More About Yoga in Museums: Another Reason to Visit Baltimore

yogabma2From the comments of my previous post on Yoga in Art Museums: Growing Trend? comes this explanation from Brianna Bedigian, the yoga instructor at the Baltimore Museum of Art who also has a BA in art history:

The space that the class is being held in typically limits the type of postures that may be used. In the large Contemporary gallery we are able to do a lot of standing postures. For example, one week I focused on a large beaded curtain by Felix Gonzalez-Torres, Untitled (Water). Since Gonzalez-Torres was interested by interaction, interconnectedness, and the idea of viral art, I had the students line up in two rows facing each other on either side of the curtain and reach their hands through to practice partner yoga while I told them about Gonzalez-Torres life and his work.

In the African collection gallery, which is a much narrower space, we practiced Chakra Yoga (the seven energy centers according to the yogic philosophies). In the class focusing on the Solar Plexus Chakra, we discussed a ceremonial Tobacco Pipe from Cameroon, Grasslands. This object lent itself to the discussion of the chakra perfectly not because smoking involves the lungs, but because smoking can be both mundane or be elevated to the level of ritual, just like the breath can be both a conscious or an unconscious act.

Sounds quite amazing and worth a trip.

More info on the BMA’s yoga classes via Laura Kuah of the Baltimore Contemporary Art Examiner:

2 responses to “More About Yoga in Museums: Another Reason to Visit Baltimore”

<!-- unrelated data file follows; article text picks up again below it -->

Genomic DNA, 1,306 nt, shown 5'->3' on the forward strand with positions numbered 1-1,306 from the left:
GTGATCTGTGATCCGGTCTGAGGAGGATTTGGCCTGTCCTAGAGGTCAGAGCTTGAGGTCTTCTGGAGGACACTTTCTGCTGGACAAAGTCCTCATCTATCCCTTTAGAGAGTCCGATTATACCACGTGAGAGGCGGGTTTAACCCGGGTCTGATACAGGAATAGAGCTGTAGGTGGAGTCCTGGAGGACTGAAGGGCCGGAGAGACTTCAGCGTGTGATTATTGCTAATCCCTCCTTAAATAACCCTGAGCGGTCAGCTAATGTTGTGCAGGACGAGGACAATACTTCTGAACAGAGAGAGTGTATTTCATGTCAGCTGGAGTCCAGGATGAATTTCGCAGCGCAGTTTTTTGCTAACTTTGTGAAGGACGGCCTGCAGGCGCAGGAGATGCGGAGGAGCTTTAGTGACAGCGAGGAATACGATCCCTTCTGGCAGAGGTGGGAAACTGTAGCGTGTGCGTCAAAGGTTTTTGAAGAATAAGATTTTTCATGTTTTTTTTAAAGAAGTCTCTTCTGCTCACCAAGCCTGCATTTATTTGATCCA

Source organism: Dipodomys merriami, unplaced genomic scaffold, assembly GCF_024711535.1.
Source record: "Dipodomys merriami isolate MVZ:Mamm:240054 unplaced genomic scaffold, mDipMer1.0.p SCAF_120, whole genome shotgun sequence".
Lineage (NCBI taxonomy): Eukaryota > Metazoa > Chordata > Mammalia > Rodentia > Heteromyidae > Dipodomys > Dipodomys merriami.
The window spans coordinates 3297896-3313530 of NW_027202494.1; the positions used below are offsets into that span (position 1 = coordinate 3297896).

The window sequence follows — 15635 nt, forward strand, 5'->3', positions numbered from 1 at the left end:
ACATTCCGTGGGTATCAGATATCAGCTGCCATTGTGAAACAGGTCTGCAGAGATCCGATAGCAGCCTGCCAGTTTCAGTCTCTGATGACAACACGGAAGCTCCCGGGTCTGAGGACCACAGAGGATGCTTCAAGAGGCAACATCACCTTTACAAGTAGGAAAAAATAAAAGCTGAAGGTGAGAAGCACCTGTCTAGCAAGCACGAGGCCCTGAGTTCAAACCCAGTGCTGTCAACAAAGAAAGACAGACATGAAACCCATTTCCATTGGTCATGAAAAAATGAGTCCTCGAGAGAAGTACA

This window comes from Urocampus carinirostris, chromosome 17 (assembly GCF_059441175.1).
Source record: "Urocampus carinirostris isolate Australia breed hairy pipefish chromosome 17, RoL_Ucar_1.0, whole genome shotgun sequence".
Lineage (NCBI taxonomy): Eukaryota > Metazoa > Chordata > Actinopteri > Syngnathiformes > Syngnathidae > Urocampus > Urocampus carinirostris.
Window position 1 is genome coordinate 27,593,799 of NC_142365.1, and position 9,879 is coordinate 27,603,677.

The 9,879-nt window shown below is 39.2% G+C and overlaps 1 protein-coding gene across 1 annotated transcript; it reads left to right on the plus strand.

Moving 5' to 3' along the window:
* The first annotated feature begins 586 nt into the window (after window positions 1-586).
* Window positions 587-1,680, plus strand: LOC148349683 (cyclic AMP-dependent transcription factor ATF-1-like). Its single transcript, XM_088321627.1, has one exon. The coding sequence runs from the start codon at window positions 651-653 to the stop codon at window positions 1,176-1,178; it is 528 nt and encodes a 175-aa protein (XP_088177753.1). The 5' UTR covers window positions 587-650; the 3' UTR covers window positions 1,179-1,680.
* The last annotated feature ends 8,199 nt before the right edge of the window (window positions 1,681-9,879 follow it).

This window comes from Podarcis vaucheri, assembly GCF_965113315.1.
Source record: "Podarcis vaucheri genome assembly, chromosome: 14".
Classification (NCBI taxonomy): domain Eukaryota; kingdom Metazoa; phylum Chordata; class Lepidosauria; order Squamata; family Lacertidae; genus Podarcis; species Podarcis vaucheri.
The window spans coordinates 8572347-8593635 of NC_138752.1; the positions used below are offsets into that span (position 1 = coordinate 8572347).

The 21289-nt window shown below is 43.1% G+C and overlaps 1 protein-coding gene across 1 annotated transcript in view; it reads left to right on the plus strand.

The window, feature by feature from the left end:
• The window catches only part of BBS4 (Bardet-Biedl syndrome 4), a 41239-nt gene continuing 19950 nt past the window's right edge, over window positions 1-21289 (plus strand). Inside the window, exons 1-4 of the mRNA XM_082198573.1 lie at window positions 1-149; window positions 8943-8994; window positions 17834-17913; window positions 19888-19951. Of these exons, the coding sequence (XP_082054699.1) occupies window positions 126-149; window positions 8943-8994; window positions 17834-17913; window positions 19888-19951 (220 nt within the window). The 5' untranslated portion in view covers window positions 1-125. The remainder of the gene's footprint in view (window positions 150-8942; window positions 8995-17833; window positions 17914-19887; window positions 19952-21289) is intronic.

1. […] Wonder what conservators will think about all those steamy exhales: Yoga in art museums. More here. […]

  2. Mariya Avatar

    I’ve been attending the Baltimore Museum of Art’s yoga program taught by Brianna Bedigian for over a year and it has really enhanced my yoga practice and my relationship with the museum’s collection. I’ve always been a fan of the museum, but, looking back, my relationship to the collection (and the museum) was pretty distant until I began attending the yoga programs. I think these types of programs are a great way for museums to increase their relevance with the general population, especially at a time when financial concerns might be keeping people from membership and donation.
    One thing that has made the BMA program a stand-out is Brianna’s significant knowledge of both yoga and art history. She is a kind, knowledgeable teacher of yoga for all levels, and her experience with the museum’s collection enables her to fully explain the different pieces and answer all of our questions. I would encourage anyone considering attending a museum yoga program to keep in mind the experience, knowledge and personality of the instructor.

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